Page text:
Last week, I was one of the lucky ones (or crazy ones) to experience the “Great American Eclipse.” I must admit, it was an amazing sight to see the moon covering the sun, even it was just for about a minute and 20 seconds. I was up in northwestern Oregon near Corvallis, and managed to get through the traffic jams shortly after hitting the road right after “totality.”
In case you missed last week’s event, the next total eclipse in the U.S. will be on April 8, 2024. The center of totality will be across Mexico, the central and northeastern U.S. and eastern Canada.
The event on Aug. 12, 2045, is expected to be the fourth longest of the 21st century. It will be visible throughout much of the continental United States, with a path of totality running through northern California, Nevada, Utah, Colorado, Kansas, Oklahoma, Arkansas, Mississippi, Alabama, and Florida. Some of my friends plan to attend or see this eclipse. Best of luck to them.
Here in North Idaho, we continue to endure for what is now the driest summer to date in recorded history. For July and August, Cliff has only measured a puny 0.10 inches of moisture. The record for the driest July and August combined happened in 1929 when only 0.37 inches of rain had fallen. The average precipitation for July is 0.92 inches with 1.23 the normal for August for a combined 2.15 inches.
This year has also been one of the smokiest as wildfires continue to rage out of control in eight western states. From Jan. 1 to date, over 6.5 million acres have “gone up in smoke.”
The other big weather news over the last few days is Hurricane Harvey. The intense storm made landfall near Rockport, Texas, on Friday around 8 a.m. Pacific time. When Harvey came onshore, winds were up to 130 miles per hour, which was a Category 4 hurricane. As of early Sunday, the storm was expected to stall over Texas producing widespread flooding and devastation. Some areas near southeastern Texas could measure up to 30 inches of rain, leading to massive flooding. By the way, our seasonal moisture total in Coeur d’Alene is 26.77 inches.
The last time a major hurricane with a Category 3 status or higher hit the U.S. Mainland was over a decade ago, in 2005. That storm was Hurricane Wilma which hit Florida.
Harvey was the 8th named storm of the 2017 Atlantic Hurricane Season. The National Atmospheric and Oceanic Administration (NOAA), revised this year’s prediction from 11 to 17 named storms to 14 to 19 storms with 2-5 of them becoming major hurricanes. The average number of named storms, based on the recent 30-year average, is 12 with 6 of them becoming hurricanes and two of those hurricanes intensifying into a Category 3 or higher.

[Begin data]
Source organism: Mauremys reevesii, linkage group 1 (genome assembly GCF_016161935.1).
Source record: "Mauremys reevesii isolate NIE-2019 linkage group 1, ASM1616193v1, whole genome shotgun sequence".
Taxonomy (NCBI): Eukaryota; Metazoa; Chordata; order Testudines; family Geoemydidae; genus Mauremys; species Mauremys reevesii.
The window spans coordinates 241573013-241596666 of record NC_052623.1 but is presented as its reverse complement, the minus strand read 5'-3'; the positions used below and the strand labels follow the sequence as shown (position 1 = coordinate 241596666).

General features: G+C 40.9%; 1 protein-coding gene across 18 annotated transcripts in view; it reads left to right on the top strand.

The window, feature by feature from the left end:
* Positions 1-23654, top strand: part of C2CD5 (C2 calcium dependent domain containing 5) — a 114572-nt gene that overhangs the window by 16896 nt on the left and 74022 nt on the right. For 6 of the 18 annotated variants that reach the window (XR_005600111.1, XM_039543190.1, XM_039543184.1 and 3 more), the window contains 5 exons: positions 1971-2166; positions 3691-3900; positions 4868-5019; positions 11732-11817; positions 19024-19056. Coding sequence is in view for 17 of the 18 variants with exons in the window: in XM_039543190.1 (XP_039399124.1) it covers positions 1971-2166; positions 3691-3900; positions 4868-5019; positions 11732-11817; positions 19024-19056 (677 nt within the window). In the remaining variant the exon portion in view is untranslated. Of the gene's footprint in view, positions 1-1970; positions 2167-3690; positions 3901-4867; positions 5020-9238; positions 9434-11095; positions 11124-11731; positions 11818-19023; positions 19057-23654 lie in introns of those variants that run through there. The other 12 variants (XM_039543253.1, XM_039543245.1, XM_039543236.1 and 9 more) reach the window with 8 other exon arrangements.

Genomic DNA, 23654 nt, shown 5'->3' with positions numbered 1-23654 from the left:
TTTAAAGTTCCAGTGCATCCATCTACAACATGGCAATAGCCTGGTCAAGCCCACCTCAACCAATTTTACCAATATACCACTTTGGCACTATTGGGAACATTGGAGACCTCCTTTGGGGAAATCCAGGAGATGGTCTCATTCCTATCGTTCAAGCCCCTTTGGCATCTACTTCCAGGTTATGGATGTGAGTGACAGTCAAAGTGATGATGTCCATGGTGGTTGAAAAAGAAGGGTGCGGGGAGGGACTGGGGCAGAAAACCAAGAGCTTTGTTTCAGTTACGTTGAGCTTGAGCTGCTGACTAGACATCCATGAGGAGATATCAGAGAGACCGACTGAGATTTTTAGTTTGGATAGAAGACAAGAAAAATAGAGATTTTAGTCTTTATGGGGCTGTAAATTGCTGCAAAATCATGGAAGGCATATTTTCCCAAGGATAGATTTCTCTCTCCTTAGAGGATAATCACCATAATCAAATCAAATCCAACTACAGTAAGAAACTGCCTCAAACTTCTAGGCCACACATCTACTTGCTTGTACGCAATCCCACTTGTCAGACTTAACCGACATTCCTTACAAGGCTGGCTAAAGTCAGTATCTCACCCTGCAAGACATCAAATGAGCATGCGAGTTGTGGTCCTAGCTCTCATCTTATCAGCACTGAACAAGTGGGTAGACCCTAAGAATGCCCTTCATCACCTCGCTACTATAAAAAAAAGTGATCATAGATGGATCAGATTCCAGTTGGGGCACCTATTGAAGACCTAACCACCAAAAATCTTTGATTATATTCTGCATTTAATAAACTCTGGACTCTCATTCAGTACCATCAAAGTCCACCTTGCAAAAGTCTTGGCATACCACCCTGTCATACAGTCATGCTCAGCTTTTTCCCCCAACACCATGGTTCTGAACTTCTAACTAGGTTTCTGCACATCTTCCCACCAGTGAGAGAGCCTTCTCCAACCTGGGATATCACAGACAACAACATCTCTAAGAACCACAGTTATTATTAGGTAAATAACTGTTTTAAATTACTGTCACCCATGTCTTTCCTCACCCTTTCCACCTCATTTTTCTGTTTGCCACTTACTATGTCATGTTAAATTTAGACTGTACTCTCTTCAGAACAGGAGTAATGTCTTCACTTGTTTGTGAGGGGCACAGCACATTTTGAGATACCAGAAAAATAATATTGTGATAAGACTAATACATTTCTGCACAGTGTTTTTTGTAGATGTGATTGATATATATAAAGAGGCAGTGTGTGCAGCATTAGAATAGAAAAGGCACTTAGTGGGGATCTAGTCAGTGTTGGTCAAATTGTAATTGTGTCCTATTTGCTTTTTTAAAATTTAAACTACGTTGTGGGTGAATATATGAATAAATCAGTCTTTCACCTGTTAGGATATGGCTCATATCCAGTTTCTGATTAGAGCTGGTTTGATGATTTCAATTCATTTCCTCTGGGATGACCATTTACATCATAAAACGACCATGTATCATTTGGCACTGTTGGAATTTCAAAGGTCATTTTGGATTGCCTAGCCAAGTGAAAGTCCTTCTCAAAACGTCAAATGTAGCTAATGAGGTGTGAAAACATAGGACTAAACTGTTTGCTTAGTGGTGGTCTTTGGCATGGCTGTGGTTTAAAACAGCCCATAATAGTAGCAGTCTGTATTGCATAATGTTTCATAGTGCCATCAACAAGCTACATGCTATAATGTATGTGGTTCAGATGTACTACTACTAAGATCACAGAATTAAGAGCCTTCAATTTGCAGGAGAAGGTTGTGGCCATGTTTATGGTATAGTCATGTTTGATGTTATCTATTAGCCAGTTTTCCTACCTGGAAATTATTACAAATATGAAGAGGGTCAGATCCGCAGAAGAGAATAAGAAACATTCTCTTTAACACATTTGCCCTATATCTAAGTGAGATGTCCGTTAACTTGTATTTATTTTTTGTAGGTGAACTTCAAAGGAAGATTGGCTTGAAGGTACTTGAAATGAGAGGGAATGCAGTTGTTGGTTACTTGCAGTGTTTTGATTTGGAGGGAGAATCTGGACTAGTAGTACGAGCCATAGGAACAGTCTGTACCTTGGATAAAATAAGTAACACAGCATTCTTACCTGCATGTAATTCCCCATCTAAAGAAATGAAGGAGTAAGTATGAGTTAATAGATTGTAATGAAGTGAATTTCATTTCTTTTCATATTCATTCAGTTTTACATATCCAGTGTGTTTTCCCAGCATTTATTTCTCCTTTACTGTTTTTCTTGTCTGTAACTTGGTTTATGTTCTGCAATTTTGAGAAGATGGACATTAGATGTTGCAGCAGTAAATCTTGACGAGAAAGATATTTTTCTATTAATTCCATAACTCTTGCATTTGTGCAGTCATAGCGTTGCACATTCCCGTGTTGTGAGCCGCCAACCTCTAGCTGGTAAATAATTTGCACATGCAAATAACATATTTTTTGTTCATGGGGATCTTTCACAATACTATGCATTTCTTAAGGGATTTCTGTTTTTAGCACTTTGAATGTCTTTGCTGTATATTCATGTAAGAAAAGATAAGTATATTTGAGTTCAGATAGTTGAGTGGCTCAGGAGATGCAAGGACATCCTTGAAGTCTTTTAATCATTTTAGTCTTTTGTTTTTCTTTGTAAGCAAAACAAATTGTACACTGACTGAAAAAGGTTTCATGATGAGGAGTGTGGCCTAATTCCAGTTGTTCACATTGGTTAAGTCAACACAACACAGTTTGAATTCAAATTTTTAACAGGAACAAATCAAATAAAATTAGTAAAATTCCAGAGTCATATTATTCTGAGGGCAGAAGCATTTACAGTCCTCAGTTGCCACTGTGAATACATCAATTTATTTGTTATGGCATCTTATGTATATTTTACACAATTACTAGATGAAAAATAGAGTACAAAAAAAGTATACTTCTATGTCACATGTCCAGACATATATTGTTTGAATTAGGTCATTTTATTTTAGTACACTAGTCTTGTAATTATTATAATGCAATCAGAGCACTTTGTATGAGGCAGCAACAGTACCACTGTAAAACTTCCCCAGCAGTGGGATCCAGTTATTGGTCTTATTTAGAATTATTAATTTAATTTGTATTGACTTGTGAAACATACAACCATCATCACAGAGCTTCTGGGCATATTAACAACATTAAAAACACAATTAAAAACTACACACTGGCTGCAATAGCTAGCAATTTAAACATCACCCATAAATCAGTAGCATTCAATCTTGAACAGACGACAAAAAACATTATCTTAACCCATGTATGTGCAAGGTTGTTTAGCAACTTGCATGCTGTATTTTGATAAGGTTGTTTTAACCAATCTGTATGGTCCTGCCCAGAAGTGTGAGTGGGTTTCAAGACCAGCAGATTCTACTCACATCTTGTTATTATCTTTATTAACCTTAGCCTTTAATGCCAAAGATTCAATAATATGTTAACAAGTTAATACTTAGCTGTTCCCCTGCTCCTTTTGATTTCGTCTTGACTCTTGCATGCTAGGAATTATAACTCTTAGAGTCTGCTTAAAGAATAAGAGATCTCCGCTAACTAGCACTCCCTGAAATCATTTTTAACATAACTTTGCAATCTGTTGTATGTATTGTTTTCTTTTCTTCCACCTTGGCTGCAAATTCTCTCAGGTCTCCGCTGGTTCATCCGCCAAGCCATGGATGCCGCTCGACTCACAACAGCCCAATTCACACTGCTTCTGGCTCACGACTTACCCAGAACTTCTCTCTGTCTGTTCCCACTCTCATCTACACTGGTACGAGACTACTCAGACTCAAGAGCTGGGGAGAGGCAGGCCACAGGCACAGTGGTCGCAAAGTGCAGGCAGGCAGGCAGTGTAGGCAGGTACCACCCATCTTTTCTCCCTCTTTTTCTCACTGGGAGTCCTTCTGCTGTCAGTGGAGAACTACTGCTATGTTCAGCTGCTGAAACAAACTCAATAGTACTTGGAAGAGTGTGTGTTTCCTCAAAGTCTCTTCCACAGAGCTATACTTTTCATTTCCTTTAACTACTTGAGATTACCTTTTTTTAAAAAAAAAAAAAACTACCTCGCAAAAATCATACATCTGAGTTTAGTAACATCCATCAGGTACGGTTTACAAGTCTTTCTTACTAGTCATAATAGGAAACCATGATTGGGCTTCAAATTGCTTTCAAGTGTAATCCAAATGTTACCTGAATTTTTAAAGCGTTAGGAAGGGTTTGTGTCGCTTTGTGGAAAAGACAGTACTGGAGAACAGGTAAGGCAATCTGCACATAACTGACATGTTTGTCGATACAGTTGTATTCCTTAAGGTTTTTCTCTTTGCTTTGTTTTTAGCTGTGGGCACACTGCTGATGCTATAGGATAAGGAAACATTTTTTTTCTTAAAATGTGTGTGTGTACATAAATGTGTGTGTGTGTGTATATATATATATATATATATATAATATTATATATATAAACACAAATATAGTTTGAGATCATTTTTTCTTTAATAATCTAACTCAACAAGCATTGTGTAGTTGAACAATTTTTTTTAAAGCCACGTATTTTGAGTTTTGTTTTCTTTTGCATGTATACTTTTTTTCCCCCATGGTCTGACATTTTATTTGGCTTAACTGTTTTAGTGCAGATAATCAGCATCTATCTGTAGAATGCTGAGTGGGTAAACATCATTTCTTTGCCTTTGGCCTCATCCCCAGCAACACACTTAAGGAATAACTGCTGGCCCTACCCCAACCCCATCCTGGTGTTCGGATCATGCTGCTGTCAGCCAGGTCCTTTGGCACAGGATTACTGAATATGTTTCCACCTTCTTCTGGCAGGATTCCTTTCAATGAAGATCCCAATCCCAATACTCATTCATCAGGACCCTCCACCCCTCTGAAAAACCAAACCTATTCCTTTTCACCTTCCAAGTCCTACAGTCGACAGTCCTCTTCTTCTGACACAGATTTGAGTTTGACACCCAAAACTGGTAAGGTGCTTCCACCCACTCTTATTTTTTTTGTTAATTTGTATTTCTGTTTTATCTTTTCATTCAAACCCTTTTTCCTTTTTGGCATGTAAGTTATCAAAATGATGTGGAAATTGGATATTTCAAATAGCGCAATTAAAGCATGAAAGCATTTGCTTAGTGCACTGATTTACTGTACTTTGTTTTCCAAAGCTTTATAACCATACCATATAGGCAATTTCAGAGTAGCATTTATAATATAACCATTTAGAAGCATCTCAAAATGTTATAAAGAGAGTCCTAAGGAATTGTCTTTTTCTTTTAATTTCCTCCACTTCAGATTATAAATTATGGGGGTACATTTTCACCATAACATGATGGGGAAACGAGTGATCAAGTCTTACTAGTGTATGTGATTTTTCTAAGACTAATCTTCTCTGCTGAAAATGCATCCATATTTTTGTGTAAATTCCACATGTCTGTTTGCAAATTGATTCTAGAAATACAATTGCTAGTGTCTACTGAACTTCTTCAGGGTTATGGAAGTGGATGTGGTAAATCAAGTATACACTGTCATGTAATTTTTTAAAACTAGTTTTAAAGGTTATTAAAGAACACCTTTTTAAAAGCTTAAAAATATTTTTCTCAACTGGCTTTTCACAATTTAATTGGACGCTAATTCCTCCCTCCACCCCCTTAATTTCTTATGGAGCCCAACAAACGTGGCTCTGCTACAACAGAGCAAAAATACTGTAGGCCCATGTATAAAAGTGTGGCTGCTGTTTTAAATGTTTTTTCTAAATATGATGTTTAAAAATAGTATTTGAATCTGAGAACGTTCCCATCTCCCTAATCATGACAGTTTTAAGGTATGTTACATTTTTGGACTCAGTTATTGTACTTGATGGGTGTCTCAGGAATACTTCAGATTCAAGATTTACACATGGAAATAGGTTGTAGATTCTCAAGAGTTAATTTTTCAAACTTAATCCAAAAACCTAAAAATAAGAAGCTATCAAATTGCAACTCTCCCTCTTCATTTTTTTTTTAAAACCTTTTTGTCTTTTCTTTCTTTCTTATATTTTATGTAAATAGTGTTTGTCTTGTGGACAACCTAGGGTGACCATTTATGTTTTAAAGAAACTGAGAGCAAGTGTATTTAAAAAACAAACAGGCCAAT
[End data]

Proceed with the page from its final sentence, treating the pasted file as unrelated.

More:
Forecasters for NOAA state that this may be the most active tropical storm and hurricane season since 2010. During that year, there were 19 named storms with 12 of them becoming hurricanes. Despite the high number of storms that formed, no hurricanes or tropical storms made landfall in the United States.
Last year’s 2016 Atlantic hurricane season was the one of the most active since 2012. There were a total of 15 named storms which produced 7 hurricanes. Four of the seven hurricanes were major, a Category 3 or higher. Last year was also the costliest season since 2012 and the deadliest since 2008. The biggest storm of 2016 was Hurricane Matthew. This storm made landfall near Myrtle Beach, S.C., as a Category 1 hurricane on Oct. 8.
The Atlantic and Caribbean tropical storm and hurricane season begins on June 1 and ends on Nov. 30. According to NOAA, the peak of this activity usually occurs from mid-August through mid-October. During this time, based on the averages, 78 percent of tropical storms form. We also see 87 percent of the Category 1 and 2 hurricane days and 96 percent of the major, Category 3 and higher, hurricane days from mid-August through mid-October.
IN TERMS of our local weather, more hot weather is expected through Tuesday before temperatures cool down into the 80s. The huge ridge of high pressure that has been locked over the West will continue to dominate our weather through at least next week, probably into the middle of September. Conditions have been calmer than normal in the Sea of Japan and the Gulf of Alaska, an indicator of our future conditions. We’re starting to notice a few changes in the Sea of Japan which could lead to changes in our weather a bit later next month.
The pattern for the late summer and early fall season still looks dry and warmer than normal until October. That doesn’t mean we won’t have any freezing temperatures, especially in the outlying areas later next month, so Cliff and I expect to see some days when area gardeners will need to cover sensitive plants.
Contact Randy Mann at firstname.lastname@example.org
This is now our driest summer since at least 1895. Ironically, it comes directly on the soggy heels of our wettest spring ever in Coeur d’Alene. Talk about extremes!